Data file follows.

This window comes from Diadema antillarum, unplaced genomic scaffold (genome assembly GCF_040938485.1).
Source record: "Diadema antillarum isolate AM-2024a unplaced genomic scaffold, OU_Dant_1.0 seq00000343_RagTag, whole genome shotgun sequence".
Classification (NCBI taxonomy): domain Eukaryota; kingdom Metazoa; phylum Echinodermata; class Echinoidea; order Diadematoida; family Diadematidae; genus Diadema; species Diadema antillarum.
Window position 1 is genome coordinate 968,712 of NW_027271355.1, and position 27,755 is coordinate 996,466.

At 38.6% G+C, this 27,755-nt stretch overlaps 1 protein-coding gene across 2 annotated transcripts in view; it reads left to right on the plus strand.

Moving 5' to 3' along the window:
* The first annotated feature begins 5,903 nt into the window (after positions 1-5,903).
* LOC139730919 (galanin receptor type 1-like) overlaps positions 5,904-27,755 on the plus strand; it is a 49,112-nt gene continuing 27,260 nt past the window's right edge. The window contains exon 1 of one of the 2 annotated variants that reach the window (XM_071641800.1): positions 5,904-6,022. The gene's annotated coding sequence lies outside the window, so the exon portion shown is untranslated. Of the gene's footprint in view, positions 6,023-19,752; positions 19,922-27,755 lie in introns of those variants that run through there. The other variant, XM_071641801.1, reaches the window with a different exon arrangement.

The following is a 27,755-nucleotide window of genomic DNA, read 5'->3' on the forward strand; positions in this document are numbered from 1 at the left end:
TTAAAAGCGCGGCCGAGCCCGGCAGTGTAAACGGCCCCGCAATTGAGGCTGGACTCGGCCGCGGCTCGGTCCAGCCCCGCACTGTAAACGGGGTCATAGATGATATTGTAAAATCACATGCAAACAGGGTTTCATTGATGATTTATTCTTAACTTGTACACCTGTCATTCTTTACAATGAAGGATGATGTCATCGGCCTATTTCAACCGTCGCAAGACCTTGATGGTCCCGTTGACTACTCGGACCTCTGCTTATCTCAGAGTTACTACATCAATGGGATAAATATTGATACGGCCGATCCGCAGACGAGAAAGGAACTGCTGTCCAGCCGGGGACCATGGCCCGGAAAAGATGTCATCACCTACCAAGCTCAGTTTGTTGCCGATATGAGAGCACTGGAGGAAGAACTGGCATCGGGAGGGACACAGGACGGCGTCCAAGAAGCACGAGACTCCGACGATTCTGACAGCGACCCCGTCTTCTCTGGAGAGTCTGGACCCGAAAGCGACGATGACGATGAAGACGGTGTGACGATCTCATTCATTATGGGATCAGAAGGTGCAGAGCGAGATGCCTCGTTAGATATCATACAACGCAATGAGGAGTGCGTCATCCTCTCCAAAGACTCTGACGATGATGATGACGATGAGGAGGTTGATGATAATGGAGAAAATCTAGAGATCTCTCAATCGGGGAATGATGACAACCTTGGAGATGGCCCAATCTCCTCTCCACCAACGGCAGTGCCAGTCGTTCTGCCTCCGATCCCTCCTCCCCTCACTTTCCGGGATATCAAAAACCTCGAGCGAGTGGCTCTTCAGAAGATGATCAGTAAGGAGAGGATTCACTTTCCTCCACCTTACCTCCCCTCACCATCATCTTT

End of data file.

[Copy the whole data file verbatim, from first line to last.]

This window comes from Diadema antillarum, unplaced genomic scaffold (genome assembly GCF_040938485.1).
Source record: "Diadema antillarum isolate AM-2024a unplaced genomic scaffold, OU_Dant_1.0 seq00000343_RagTag, whole genome shotgun sequence".
Classification (NCBI taxonomy): domain Eukaryota; kingdom Metazoa; phylum Echinodermata; class Echinoidea; order Diadematoida; family Diadematidae; genus Diadema; species Diadema antillarum.
Window position 1 is genome coordinate 968,712 of NW_027271355.1, and position 27,755 is coordinate 996,466.

At 38.6% G+C, this 27,755-nt stretch overlaps 1 protein-coding gene across 2 annotated transcripts in view; it reads left to right on the plus strand.

Moving 5' to 3' along the window:
* The first annotated feature begins 5,903 nt into the window (after positions 1-5,903).
* LOC139730919 (galanin receptor type 1-like) overlaps positions 5,904-27,755 on the plus strand; it is a 49,112-nt gene continuing 27,260 nt past the window's right edge. The window contains exon 1 of one of the 2 annotated variants that reach the window (XM_071641800.1): positions 5,904-6,022. The gene's annotated coding sequence lies outside the window, so the exon portion shown is untranslated. Of the gene's footprint in view, positions 6,023-19,752; positions 19,922-27,755 lie in introns of those variants that run through there. The other variant, XM_071641801.1, reaches the window with a different exon arrangement.

The following is a 27,755-nucleotide window of genomic DNA, read 5'->3' on the forward strand; positions in this document are numbered from 1 at the left end:
TTAAAAGCGCGGCCGAGCCCGGCAGTGTAAACGGCCCCGCAATTGAGGCTGGACTCGGCCGCGGCTCGGTCCAGCCCCGCACTGTAAACGGGGTCATAGATGATATTGTAAAATCACATGCAAACAGGGTTTCATTGATGATTTATTCTTAACTTGTACACCTGTCATTCTTTACAATGAAGGATGATGTCATCGGCCTATTTCAACCGTCGCAAGACCTTGATGGTCCCGTTGACTACTCGGACCTCTGCTTATCTCAGAGTTACTACATCAATGGGATAAATATTGATACGGCCGATCCGCAGACGAGAAAGGAACTGCTGTCCAGCCGGGGACCATGGCCCGGAAAAGATGTCATCACCTACCAAGCTCAGTTTGTTGCCGATATGAGAGCACTGGAGGAAGAACTGGCATCGGGAGGGACACAGGACGGCGTCCAAGAAGCACGAGACTCCGACGATTCTGACAGCGACCCCGTCTTCTCTGGAGAGTCTGGACCCGAAAGCGACGATGACGATGAAGACGGTGTGACGATCTCATTCATTATGGGATCAGAAGGTGCAGAGCGAGATGCCTCGTTAGATATCATACAACGCAATGAGGAGTGCGTCATCCTCTCCAAAGACTCTGACGATGATGATGACGATGAGGAGGTTGATGATAATGGAGAAAATCTAGAGATCTCTCAATCGGGGAATGATGACAACCTTGGAGATGGCCCAATCTCCTCTCCACCAACGGCAGTGCCAGTCGTTCTGCCTCCGATCCCTCCTCCCCTCACTTTCCGGGATATCAAAAACCTCGAGCGAGTGGCTCTTCAGAAGATGATCAGTAAGGAGAGGATTCACTTTCCTCCACCTTACCTCCCCTCACCATCATCTTT